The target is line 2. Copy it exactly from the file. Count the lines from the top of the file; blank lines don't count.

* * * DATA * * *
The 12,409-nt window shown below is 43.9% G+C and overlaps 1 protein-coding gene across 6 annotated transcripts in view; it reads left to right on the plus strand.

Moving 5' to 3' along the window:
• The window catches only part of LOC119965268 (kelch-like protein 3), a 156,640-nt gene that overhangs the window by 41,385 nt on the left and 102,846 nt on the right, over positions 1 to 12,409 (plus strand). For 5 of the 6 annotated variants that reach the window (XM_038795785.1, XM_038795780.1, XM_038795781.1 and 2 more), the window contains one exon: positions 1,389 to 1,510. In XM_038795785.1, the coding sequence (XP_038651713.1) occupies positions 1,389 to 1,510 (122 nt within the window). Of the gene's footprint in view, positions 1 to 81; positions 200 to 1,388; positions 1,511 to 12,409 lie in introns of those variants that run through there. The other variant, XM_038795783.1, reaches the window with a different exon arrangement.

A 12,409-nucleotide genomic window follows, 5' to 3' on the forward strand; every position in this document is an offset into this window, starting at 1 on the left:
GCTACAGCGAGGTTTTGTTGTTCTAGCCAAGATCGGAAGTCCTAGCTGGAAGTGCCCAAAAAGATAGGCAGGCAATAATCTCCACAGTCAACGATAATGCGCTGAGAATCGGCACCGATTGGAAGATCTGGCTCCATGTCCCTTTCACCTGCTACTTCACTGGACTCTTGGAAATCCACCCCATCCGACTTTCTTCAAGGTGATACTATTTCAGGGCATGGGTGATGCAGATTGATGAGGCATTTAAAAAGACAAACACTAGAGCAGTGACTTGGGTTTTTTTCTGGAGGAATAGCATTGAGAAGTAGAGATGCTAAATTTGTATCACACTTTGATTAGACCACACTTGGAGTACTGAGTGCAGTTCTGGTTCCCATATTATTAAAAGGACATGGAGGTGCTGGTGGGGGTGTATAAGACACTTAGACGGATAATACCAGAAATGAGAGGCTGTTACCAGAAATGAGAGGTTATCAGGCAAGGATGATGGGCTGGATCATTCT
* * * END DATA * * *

Moving 5' to 3' along the window: